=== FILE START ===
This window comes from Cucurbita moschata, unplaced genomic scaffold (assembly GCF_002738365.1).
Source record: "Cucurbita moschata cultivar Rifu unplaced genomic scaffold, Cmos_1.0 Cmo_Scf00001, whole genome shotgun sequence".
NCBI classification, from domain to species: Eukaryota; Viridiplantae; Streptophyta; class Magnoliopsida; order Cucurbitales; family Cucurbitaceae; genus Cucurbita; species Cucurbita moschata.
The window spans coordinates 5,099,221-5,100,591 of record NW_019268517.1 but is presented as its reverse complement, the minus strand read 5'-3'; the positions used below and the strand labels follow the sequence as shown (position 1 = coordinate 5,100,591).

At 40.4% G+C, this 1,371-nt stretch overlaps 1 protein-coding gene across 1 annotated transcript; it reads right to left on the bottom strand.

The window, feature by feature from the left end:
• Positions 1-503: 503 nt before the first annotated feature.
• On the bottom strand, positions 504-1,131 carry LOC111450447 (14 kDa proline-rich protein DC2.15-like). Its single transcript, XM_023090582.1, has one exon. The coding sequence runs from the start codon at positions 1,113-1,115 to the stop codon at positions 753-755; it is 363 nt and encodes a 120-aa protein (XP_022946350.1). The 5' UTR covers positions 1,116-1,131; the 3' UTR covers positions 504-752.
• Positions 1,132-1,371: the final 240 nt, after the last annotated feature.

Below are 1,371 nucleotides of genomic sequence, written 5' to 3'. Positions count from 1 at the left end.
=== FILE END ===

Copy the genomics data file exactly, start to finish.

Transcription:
This window comes from Cucurbita moschata, unplaced genomic scaffold (assembly GCF_002738365.1).
Source record: "Cucurbita moschata cultivar Rifu unplaced genomic scaffold, Cmos_1.0 Cmo_Scf00001, whole genome shotgun sequence".
NCBI classification, from domain to species: Eukaryota; Viridiplantae; Streptophyta; class Magnoliopsida; order Cucurbitales; family Cucurbitaceae; genus Cucurbita; species Cucurbita moschata.
The window spans coordinates 5,099,221-5,100,591 of record NW_019268517.1 but is presented as its reverse complement, the minus strand read 5'-3'; the positions used below and the strand labels follow the sequence as shown (position 1 = coordinate 5,100,591).

At 40.4% G+C, this 1,371-nt stretch overlaps 1 protein-coding gene across 1 annotated transcript; it reads right to left on the bottom strand.

The window, feature by feature from the left end:
• Positions 1-503: 503 nt before the first annotated feature.
• On the bottom strand, positions 504-1,131 carry LOC111450447 (14 kDa proline-rich protein DC2.15-like). Its single transcript, XM_023090582.1, has one exon. The coding sequence runs from the start codon at positions 1,113-1,115 to the stop codon at positions 753-755; it is 363 nt and encodes a 120-aa protein (XP_022946350.1). The 5' UTR covers positions 1,116-1,131; the 3' UTR covers positions 504-752.
• Positions 1,132-1,371: the final 240 nt, after the last annotated feature.

Below are 1,371 nucleotides of genomic sequence, written 5' to 3'. Positions count from 1 at the left end.